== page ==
By Pauly Denetclaw:

Tears slowly built up behind my lashes as I explained to the group how I had almost wrecked that week’s radio show. The eyes of disappointment looked back at me while I explained my side of the story and it was hard to keep the tears from falling. I hate the feeling of failing, especially failing the people I’ve come to care about and respect. They were all counting on me and I let them down.

It was all my fault and I knew I messed up. Letting people see me truly vulnerable is difficult for me. I hide behind layers and layers to protect my shaky self-esteem. I overcompensate for skills I don’t have, to prove I’m good enough, and that was the problem.  

I didn’t call Kamaria for help. I didn’t tell Jason I was losing control. I didn’t call Roberta and tell her I wasn’t prepared for this—I just kept going even though I knew I couldn’t pull the show together. Audition wasn’t working correctly, the bed music didn’t sound right, the timing was off and I was too guarded to admit I couldn’t handle it.

I’ve always had problems with asking for help, but it never hurt anyone except for me. This time I needed to ask for help because others would be impacted by my actions. There’s a reason I didn’t play team sports or like working in groups for school projects. Having people count on me hasn’t always ended well.

During this radio production, all the bad aspects of my personality came out and now it was time to confront them. Roberta, the director for Generation Justice, looked at me and asked why I didn’t ask for help. I didn’t have an answer. I just looked to the ground and said “I don’t know.”

She continued to talk with me about the barriers I create with people when I’m asked about my abilities. Roberta was referencing my nature of abruptly ending conversations that were about my skill set.  After hearing this I took a moment to think about why I created a barrier between other people and myself.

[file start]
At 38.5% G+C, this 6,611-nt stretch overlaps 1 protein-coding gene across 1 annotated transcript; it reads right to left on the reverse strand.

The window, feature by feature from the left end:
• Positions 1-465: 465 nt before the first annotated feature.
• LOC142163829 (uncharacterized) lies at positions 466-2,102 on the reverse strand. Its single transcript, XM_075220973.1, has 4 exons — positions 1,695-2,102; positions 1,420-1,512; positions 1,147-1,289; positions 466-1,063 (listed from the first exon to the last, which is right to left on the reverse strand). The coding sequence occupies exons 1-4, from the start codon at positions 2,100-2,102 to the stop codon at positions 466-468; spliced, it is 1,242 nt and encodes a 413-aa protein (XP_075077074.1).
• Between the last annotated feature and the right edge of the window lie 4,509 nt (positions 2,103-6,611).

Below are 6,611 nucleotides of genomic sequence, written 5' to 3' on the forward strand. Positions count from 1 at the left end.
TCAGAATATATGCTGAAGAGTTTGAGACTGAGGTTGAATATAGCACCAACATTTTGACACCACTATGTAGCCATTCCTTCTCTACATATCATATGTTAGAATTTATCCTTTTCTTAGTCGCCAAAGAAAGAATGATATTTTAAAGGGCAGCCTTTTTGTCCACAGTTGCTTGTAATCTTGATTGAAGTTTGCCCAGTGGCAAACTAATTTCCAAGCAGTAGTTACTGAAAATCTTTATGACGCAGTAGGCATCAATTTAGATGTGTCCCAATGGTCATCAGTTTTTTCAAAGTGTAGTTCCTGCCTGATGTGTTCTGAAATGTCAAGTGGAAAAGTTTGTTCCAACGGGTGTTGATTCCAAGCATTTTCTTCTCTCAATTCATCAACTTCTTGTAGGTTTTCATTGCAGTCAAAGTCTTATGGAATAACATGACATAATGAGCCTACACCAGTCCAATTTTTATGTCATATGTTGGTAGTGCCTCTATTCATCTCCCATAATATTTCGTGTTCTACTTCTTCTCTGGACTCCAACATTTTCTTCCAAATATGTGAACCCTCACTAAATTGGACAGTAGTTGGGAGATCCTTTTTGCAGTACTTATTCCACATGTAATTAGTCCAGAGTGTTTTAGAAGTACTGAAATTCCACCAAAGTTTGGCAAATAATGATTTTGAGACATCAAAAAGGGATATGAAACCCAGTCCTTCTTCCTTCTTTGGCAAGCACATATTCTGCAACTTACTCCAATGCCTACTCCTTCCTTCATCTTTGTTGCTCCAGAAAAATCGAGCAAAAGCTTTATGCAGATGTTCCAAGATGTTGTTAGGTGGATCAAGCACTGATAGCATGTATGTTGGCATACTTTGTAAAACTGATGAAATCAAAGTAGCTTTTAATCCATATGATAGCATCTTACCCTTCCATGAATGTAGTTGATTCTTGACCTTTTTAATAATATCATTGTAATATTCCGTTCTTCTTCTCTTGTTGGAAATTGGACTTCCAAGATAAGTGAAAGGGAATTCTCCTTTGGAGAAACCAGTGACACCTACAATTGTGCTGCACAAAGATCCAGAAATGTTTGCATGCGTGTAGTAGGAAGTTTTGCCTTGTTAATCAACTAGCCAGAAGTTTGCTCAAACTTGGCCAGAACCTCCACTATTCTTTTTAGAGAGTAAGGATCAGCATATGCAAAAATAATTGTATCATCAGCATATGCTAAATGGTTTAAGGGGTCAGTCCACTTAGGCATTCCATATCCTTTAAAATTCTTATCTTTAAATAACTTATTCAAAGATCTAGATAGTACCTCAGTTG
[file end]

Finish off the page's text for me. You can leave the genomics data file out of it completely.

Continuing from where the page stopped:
It was because I felt like I still needed to prove myself in everything I did. It was the voice of internal oppression telling me “you’re not good enough to be here,” “you’re worthless,” and “you need to work harder.” I was trapped in a box created by historical trauma and I carry that in me.

Roberta reminded me that I need to be aware of it but not let it hinder me. For so long it has controlled my every move. I almost didn’t apply for the Generation Justice fellowship because I didn’t think I would compete with the other candidates. I didn’t ask for help because that meant I wasn’t smart enough to figure it out. I had this voice telling me that I had to continually assert my competence.

Then Roberta said something I’ll never forget. She looked me in the eyes and with an open heart said “you don’t have anything to prove.” Suddenly I had this immense sense of relief. I really didn’t have anything to prove.

Having to ask questions and for help doesn’t mean I’m incompetent. It means I care about the quality of my work and doing it right the first time. Being able to communicate openly with people makes my job and their job easier.

Before this difficult conversation with Roberta I didn’t feel comfortable with the vulnerability that comes with asking for help or a question.  Now every time I have those moments where I want to push people away because I “can” handle it, I remember what she said to me.